While a lot of people will tell you that the Monaco Grand Prix is still the crown jewel of the Formula 1 season calendar, the Singapore Grand Prix has become the premier Asian destination for F1. So much so, in fact, that you could make a case in a few years that Singapore could potentially overcome Monaco as the most prestigious F1 race in the calendar.
But that discussion is for another time because the 2012 Singapore GP just concluded - and it was a complete doozy.
The records will show you that Sebastian Vettel emerged from the chaos with the win, his second in the five years the race has been run. But the story doesn’t end there because Vettel’s win was probably overshadowed by the mayhem during the race that actually caused it to be stopped two laps before the finish because of F1’s new two-hour race limit.
The first 22 laps of the race were uneventful with Lewis Hamilton emerging in front from pole position. Vettel and Button, starting on third and fourth, respectively, managed to overtake second place qualifier Pastor Maldonado in the start, effectively putting a McLaren-Red Bull-McLaren top-to-third order. Then, as if a sign of things to come, the two Caterham race cars collided with each other, thus putting an abrupt end to the team’s participation.
On the 23rd lap, the race turned upside its head when Lewis Hamilton, sitting pretty in first, unceremoniously retired after an electrical malfunction resulted in a blown gearbox. With his race done, Vettel emerged as the leader in what he thought would be a smooth sail to the finish line.
Little did Vettel, or anybody else know, that the chaos was just getting warmed up.
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On lap 33, Narain Karthikeyan inexplicably hit the barrier under the grandstand, effectively ending his race and causing the Mercedes-Benz SLS AMG GT safety car to be deployed. Around the same time, Maldonado retired after posting his front row qualifying position due to technical problems on his Williams car.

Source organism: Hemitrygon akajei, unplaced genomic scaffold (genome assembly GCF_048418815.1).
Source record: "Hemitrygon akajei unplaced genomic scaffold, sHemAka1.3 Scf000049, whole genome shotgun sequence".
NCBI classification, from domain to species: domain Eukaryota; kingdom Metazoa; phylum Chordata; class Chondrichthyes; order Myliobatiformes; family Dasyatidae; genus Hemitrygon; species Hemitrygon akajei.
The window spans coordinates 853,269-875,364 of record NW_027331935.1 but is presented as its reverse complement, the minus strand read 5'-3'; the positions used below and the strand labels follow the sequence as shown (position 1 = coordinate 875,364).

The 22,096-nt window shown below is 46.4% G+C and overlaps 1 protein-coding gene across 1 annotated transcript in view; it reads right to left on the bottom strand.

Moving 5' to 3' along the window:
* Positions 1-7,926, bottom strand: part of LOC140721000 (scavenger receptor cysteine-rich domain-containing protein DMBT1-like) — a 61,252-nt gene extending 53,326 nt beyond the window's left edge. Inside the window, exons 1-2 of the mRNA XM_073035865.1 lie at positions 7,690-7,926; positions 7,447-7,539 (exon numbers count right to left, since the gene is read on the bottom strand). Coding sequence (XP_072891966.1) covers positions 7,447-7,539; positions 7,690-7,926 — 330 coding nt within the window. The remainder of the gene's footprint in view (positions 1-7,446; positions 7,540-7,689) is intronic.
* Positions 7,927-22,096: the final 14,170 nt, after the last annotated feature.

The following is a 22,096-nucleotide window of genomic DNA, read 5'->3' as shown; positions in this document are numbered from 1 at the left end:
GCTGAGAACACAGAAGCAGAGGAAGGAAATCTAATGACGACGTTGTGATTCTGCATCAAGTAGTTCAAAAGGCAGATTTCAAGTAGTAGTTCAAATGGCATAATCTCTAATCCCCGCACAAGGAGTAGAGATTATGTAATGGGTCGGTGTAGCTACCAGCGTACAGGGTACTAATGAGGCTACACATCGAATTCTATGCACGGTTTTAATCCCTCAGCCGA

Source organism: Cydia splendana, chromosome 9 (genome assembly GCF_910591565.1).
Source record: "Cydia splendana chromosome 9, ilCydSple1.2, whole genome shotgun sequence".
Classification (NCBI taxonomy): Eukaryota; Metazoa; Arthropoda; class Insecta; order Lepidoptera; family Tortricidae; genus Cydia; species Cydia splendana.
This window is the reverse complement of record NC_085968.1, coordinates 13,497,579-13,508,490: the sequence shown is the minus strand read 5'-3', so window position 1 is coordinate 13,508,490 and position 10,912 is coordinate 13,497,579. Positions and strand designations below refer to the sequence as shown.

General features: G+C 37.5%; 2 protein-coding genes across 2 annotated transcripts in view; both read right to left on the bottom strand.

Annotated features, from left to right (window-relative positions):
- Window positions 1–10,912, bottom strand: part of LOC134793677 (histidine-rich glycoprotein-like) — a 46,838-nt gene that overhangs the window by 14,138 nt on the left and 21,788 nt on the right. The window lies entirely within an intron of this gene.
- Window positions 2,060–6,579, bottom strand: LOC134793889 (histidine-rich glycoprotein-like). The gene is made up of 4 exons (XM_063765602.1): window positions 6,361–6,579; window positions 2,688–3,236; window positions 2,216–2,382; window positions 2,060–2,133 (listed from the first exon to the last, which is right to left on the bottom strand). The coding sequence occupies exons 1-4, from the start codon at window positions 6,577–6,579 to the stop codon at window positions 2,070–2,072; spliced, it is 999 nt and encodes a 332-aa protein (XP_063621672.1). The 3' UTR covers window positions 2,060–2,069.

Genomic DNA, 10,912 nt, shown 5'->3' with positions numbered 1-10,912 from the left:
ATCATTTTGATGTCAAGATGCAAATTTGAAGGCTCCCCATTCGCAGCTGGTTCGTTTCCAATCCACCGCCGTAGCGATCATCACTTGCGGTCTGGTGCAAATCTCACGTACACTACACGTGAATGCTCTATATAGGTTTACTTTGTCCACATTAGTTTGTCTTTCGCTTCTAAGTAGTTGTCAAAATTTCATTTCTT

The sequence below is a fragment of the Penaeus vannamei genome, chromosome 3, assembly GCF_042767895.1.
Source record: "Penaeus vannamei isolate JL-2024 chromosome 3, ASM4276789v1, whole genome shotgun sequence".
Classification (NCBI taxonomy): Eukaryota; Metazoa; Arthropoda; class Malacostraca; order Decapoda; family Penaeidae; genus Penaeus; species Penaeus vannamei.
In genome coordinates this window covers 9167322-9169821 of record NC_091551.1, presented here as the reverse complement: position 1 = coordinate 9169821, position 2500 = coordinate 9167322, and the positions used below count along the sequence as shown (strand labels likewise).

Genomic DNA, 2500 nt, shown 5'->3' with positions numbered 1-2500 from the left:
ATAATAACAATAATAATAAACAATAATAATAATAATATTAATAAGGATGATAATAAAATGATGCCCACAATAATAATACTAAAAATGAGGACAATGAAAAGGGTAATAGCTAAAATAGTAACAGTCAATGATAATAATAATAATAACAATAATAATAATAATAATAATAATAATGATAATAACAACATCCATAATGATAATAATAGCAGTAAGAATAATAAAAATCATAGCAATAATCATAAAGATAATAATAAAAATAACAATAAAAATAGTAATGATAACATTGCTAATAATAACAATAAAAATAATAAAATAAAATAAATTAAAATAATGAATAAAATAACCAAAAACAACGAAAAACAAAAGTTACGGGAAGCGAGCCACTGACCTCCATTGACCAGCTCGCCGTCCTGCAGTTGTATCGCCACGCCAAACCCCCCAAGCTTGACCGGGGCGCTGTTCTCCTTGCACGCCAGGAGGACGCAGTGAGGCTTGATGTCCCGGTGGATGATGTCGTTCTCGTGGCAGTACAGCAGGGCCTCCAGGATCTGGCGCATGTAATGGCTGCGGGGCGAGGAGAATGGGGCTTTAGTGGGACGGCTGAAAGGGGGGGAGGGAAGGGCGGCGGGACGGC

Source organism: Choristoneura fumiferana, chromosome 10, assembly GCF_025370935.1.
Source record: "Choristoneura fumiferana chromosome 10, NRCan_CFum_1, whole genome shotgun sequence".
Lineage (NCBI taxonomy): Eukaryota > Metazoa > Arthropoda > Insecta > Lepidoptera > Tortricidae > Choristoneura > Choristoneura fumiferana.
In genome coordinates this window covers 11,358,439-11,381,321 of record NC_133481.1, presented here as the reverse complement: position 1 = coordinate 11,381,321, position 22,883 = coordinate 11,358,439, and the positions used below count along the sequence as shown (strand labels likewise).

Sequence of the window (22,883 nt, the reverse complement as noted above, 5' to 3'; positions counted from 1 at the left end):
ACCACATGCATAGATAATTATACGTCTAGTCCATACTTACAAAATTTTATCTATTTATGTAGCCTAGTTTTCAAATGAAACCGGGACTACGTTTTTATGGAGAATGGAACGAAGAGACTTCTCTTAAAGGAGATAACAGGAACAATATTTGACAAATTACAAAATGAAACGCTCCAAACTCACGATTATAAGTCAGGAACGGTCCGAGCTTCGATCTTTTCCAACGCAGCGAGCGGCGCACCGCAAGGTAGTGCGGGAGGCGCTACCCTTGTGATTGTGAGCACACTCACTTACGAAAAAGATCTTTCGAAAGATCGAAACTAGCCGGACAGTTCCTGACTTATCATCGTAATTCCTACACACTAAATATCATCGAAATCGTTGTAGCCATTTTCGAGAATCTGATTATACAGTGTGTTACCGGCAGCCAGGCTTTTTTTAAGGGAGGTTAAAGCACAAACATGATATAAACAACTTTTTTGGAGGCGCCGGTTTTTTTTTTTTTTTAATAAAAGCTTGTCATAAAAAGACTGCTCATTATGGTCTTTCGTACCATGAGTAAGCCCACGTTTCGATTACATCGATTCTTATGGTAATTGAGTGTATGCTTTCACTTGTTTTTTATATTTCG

When the hubris from Karthikeyan’s crash was finally cleaned up, the safety car was called back into the pits. But it didn’t stay long enough there for the driver to take a water break because as soon as the race resumed, Michael Schumacher slammed his Mercedes car into the back of Jean Eric Vergne’s Toro Rosso, creating another mess on the track that resulted in the safety car getting sent back out to the track.
After a flurry of pit stops and the resulting pit-lane poker that ensued, Vettel managed to keep his wits together to secure the race win, albeit one that ended two laps short of the 61st and final lap. With all the crashes having piled up, the race went past the two-hour time limit, causing the checkered flag to be waived in the 59th lap.
McLaren’s Jenson Button and Ferrari’s Fernando Alonso scored second and third, respectively followed by Paul di Resta, Nico Rosberg, Kimi Raikkonen, Romain Grosjean, Felipe Massa, Daniel Ricciardo, and Mark Webber.
With the win, Vettel now sits in second place with 165 points, leaving him 29 points short of Fernando Alonso’s season-leading 194 points. Raikkonen is now at third with 149 with Hamilton moving down to fourth with 142 points. Meanwhile, Red Bull extended its lead in the Constructor’s Championship with 297 points, followed by McLaren with 261, Ferrari at 245, and Lotus at 231.